Homeowners Gotta Start Younger Every Year

, , , , , , | Working | November 14, 2019

My youngest sister is ten years younger than me, and even though we have her phone number — and ours, too, for that matter, not that it works — on the do-not-call registry, we still have cases of spam and telemarketers trying to call her. Usually, if we see it is an unsaved number, one of us — me, our other sister who is only two years younger than me, or our mom — grabs it and if it does turn out to be telemarketing, tells them off.

At this time, the sister in question is twelve years old and has a friend over. Both have their phones in the living room and are playing in her room.

I hear buzzing and try to figure out which phone before I call the wrong kid, find it’s my sister’s, and call her, but I decide to answer her phone regardless to tell them she’s coming because it had been going off for a while before I found it. I see the number on the screen is unknown, unsaved, and answered.

“Hello?”

A male voice says, “Hello?”

I ask, “Who is this?”

He then says his name and starts saying something about being with a group that is supposed to help homeowners; he is kind of hard to understand. But I do hear “homeowner” and cut him off as my sister and her friend get to the living room. I am stern, but I try not to be an a**hole because I work in retail and know how it can be, even if these guys do usually have it coming.

“This is my twelve-year-old sister’s phone. Put this number on your do-not-call list.”

There is kind of a long pause and I expect him to just hang up like they usually do when pausing this long after hearing that. But then he asks, “All right. Is there a homeowner available, then?”

I’m still being firm because I want to get him off the phone. “No, there isn’t.”

He was already getting a tone the last time he spoke, but now he goes into full-blown attitude and sarcasm. “Ohhh, so a twelve-year-old girl lives by herself, then?”

I am completely caught off guard and now I’m pissed and put more of a tone in my voice. “I never said she lives in her own. I said that the homeowner is not available!”  

He then hangs up.

But seriously, how does it click in someone’s mind that when I say a homeowner is not available that I am automatically trying to tell them a twelve-year-old kid lives by themselves and therefore I am lying to them? Excuse me? Obviously, either the parent is not around, or we rent and the landlord, ergo homeowner, is not around. Seriously.

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Don’t Use Him As A Reference!

, , , , , | Working | November 13, 2019

My parents are hard-working, no-nonsense people. During spring planting a few years back one of their employees didn’t show up for work in the morning. Nor did he call. My dad didn’t waste time calling him but organized those who were there and got to work. Same thing the next day.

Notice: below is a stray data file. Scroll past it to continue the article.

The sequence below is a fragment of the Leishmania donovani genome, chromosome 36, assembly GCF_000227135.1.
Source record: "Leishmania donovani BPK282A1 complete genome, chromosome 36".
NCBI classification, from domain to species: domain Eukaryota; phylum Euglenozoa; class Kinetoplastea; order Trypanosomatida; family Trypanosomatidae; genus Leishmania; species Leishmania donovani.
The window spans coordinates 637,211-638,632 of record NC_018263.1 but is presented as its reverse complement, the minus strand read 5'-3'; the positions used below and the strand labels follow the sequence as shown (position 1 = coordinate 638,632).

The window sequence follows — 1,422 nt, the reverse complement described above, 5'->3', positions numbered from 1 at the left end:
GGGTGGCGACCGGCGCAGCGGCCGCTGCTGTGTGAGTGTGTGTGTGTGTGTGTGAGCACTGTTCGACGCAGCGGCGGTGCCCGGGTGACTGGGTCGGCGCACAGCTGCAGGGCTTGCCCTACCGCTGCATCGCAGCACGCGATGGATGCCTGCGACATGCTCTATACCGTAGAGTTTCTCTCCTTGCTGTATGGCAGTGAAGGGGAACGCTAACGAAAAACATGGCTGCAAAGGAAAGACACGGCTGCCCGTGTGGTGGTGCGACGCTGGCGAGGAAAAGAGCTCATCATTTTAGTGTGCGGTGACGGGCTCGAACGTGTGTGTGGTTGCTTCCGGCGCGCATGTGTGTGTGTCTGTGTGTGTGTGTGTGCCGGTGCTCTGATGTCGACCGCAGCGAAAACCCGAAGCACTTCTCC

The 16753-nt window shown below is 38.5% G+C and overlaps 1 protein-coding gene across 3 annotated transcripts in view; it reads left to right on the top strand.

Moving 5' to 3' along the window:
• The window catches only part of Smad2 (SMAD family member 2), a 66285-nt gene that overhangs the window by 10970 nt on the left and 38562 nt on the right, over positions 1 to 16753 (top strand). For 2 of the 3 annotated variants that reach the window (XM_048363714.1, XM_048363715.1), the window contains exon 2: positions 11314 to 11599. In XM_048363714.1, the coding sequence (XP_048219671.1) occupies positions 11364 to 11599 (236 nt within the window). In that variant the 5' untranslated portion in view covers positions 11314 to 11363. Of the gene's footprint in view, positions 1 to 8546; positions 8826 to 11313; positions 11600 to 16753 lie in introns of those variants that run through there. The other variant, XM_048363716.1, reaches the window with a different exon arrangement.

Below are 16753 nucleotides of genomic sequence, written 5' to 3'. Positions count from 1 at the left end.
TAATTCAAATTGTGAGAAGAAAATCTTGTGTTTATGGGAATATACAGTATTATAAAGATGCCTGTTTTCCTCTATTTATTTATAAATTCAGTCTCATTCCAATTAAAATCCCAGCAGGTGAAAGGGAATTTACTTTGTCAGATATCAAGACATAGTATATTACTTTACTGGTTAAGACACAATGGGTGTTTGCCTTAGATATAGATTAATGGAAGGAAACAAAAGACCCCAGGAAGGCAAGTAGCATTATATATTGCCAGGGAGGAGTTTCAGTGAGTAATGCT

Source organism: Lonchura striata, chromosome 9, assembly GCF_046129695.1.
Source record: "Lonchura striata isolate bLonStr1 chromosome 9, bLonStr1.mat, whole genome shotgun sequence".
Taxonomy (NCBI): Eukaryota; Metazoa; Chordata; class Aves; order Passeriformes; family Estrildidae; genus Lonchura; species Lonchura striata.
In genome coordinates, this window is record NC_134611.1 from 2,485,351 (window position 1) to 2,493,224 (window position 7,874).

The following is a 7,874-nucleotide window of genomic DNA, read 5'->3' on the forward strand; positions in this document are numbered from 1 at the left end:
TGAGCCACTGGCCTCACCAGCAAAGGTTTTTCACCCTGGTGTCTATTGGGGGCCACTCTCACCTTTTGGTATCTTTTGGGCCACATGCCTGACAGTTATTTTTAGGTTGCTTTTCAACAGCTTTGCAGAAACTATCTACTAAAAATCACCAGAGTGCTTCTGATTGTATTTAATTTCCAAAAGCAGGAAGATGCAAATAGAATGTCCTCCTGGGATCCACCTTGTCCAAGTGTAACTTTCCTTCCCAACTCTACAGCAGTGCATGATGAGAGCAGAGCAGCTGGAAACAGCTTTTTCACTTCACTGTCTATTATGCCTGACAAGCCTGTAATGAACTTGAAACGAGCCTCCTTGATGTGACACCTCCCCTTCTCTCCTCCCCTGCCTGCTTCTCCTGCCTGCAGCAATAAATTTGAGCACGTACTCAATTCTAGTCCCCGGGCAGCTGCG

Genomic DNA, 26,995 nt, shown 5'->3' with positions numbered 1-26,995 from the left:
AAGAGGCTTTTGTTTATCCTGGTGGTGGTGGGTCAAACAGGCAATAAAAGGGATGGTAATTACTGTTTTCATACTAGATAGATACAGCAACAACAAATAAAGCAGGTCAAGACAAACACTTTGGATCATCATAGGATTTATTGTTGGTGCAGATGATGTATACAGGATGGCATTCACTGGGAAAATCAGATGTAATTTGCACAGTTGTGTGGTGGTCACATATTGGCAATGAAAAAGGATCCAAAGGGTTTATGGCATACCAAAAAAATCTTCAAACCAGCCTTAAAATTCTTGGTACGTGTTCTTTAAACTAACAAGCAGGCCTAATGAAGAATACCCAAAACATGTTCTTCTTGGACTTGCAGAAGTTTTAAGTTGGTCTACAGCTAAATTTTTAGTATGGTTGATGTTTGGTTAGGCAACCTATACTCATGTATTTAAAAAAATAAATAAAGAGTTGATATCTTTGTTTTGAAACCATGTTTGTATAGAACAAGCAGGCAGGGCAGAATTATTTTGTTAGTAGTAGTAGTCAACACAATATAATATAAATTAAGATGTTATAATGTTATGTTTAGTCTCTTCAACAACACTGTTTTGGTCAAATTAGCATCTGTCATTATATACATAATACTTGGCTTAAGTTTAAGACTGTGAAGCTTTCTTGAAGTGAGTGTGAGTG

On the third morning, the missing worker pulled up as my dad was heading out to the fields. 

The man sheepishly apologized for missing work and admitted that he’d been looking for another job. 

My father shrugged and told him, “Well, you’d better keep looking, then.”

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A Pretty Woman Moment To Remember

, , , , , , | Working | November 13, 2019

A group of friends and I are into the alternative fashion style — big boots, Gothic dresses, lace, and corsets. We go into a popular high street store as I am getting married and we need some classy, normal-style dresses for bridesmaid dresses.

As soon as we walk into the shop, we are watched by a member of the staff who stands glaring at us from the counter. Whenever we pick up a dress to look at it, she moves closer to us, glaring. Keep in mind that there are six in the group in different sizes all looking to get the same style of dress. She doesn’t offer to help, stops other staff from helping us, and just stands there glaring.

We find dresses in the same style that can fit all six and go and ask to try them on. She snatches the dresses from our hands says, “These won’t suit you or even fit, and I doubt you can afford them, either.” These dresses cost £75 each and there are six of us. I am paying for them all and in cash. I was prepared to pay out over £500 for all of the dresses, so I have this cash on me.

I pulled the cash out, show the staff member, and say, “You mean this money?” Her whole attitude changes and she becomes very helpful. We all exchange a look. I say, “Because of your poor customer service we have changed our mind,” and we just walk out, leaving her to put away six dresses. If she had been nicer and less suspicious of us, she would have made a big sale.

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An Error So Large You Could Drive A Coach Through It

, , , , | Working | November 13, 2019

(Becoming a finance professional is a long road with lots of needed training, testing, and coaching. Even when the “classwork” is done, and one has earned a license to perform transactions, the learning is not done. Really, it’s just beginning. Our reps spend the first few weeks of hands-on transactions with a full-time coach, who listens and assists with every call. Typically, the coach is a senior rep who wants to become a supervisor or classroom trainer. The new class hits the floor, fresh-faced and newly paired-up with coaches. One coach is paired with a woman who is a recent college grad, exceptionally good with numbers, and scored highly on her license test. In training, she is a natural. So begins a call. I am listening in from the monitoring station while coach and the trainee begin the session. Our customer wants to begin a service, but she needs to fund it. Her personal bank account is low on funds, but her husband’s personal account, at a different institution, has plenty. Great. Except:)

Customer: “He’s on a business trip right now. I’d call him for the information, but he’s in London, and it’s the middle of the night there.”